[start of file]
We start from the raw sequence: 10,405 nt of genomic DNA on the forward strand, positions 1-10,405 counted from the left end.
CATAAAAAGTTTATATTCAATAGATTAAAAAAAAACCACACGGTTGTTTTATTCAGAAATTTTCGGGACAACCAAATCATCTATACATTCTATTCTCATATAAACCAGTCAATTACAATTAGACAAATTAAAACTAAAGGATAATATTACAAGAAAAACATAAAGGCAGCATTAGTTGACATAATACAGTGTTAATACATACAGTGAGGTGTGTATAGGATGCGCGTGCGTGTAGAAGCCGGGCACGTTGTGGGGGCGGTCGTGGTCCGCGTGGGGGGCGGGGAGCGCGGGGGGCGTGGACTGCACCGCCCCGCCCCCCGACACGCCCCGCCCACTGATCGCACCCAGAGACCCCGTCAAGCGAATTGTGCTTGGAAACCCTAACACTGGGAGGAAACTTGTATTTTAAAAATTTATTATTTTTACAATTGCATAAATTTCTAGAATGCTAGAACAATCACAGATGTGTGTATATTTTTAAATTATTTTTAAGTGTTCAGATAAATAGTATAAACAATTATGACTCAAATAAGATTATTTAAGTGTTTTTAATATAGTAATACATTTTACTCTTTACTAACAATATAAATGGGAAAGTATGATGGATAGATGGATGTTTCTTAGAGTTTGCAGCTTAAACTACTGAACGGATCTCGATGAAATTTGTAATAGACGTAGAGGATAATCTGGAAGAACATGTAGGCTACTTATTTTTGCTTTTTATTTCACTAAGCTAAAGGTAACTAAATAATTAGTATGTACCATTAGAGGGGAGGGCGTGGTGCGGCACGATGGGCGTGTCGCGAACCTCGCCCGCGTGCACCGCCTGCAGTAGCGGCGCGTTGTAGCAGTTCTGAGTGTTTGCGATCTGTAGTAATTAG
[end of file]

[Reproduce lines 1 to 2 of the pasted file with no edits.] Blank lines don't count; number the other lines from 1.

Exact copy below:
We start from the raw sequence: 10,405 nt of genomic DNA on the forward strand, positions 1-10,405 counted from the left end.
CATAAAAAGTTTATATTCAATAGATTAAAAAAAAACCACACGGTTGTTTTATTCAGAAATTTTCGGGACAACCAAATCATCTATACATTCTATTCTCATATAAACCAGTCAATTACAATTAGACAAATTAAAACTAAAGGATAATATTACAAGAAAAACATAAAGGCAGCATTAGTTGACATAATACAGTGTTAATACATACAGTGAGGTGTGTATAGGATGCGCGTGCGTGTAGAAGCCGGGCACGTTGTGGGGGCGGTCGTGGTCCGCGTGGGGGGCGGGGAGCGCGGGGGGCGTGGACTGCACCGCCCCGCCCCCCGACACGCCCCGCCCACTGATCGCACCCAGAGACCCCGTCAAGCGAATTGTGCTTGGAAACCCTAACACTGGGAGGAAACTTGTATTTTAAAAATTTATTATTTTTACAATTGCATAAATTTCTAGAATGCTAGAACAATCACAGATGTGTGTATATTTTTAAATTATTTTTAAGTGTTCAGATAAATAGTATAAACAATTATGACTCAAATAAGATTATTTAAGTGTTTTTAATATAGTAATACATTTTACTCTTTACTAACAATATAAATGGGAAAGTATGATGGATAGATGGATGTTTCTTAGAGTTTGCAGCTTAAACTACTGAACGGATCTCGATGAAATTTGTAATAGACGTAGAGGATAATCTGGAAGAACATGTAGGCTACTTATTTTTGCTTTTTATTTCACTAAGCTAAAGGTAACTAAATAATTAGTATGTACCATTAGAGGGGAGGGCGTGGTGCGGCACGATGGGCGTGTCGCGAACCTCGCCCGCGTGCACCGCCTGCAGTAGCGGCGCGTTGTAGCAGTTCTGAGTGTTTGCGATCTGTAGTAATTAG